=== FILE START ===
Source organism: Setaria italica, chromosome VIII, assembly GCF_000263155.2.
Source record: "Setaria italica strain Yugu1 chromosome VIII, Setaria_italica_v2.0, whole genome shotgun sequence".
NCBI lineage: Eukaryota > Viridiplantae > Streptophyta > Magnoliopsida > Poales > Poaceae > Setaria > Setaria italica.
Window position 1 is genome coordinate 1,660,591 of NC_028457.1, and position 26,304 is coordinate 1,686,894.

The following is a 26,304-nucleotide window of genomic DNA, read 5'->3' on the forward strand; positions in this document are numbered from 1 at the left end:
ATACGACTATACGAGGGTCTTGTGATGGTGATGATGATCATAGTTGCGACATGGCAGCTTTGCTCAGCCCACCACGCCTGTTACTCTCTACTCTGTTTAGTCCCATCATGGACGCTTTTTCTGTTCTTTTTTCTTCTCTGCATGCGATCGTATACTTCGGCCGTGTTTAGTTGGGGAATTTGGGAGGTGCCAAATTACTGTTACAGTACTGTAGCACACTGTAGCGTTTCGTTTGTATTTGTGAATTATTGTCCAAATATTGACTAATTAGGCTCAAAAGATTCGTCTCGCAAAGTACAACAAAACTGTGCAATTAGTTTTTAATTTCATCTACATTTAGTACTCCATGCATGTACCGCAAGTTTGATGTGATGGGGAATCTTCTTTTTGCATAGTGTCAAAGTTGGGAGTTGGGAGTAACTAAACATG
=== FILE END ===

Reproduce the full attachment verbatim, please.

Source organism: Setaria italica, chromosome VIII, assembly GCF_000263155.2.
Source record: "Setaria italica strain Yugu1 chromosome VIII, Setaria_italica_v2.0, whole genome shotgun sequence".
NCBI lineage: Eukaryota > Viridiplantae > Streptophyta > Magnoliopsida > Poales > Poaceae > Setaria > Setaria italica.
Window position 1 is genome coordinate 1,660,591 of NC_028457.1, and position 26,304 is coordinate 1,686,894.

The following is a 26,304-nucleotide window of genomic DNA, read 5'->3' on the forward strand; positions in this document are numbered from 1 at the left end:
ATACGACTATACGAGGGTCTTGTGATGGTGATGATGATCATAGTTGCGACATGGCAGCTTTGCTCAGCCCACCACGCCTGTTACTCTCTACTCTGTTTAGTCCCATCATGGACGCTTTTTCTGTTCTTTTTTCTTCTCTGCATGCGATCGTATACTTCGGCCGTGTTTAGTTGGGGAATTTGGGAGGTGCCAAATTACTGTTACAGTACTGTAGCACACTGTAGCGTTTCGTTTGTATTTGTGAATTATTGTCCAAATATTGACTAATTAGGCTCAAAAGATTCGTCTCGCAAAGTACAACAAAACTGTGCAATTAGTTTTTAATTTCATCTACATTTAGTACTCCATGCATGTACCGCAAGTTTGATGTGATGGGGAATCTTCTTTTTGCATAGTGTCAAAGTTGGGAGTTGGGAGTAACTAAACATG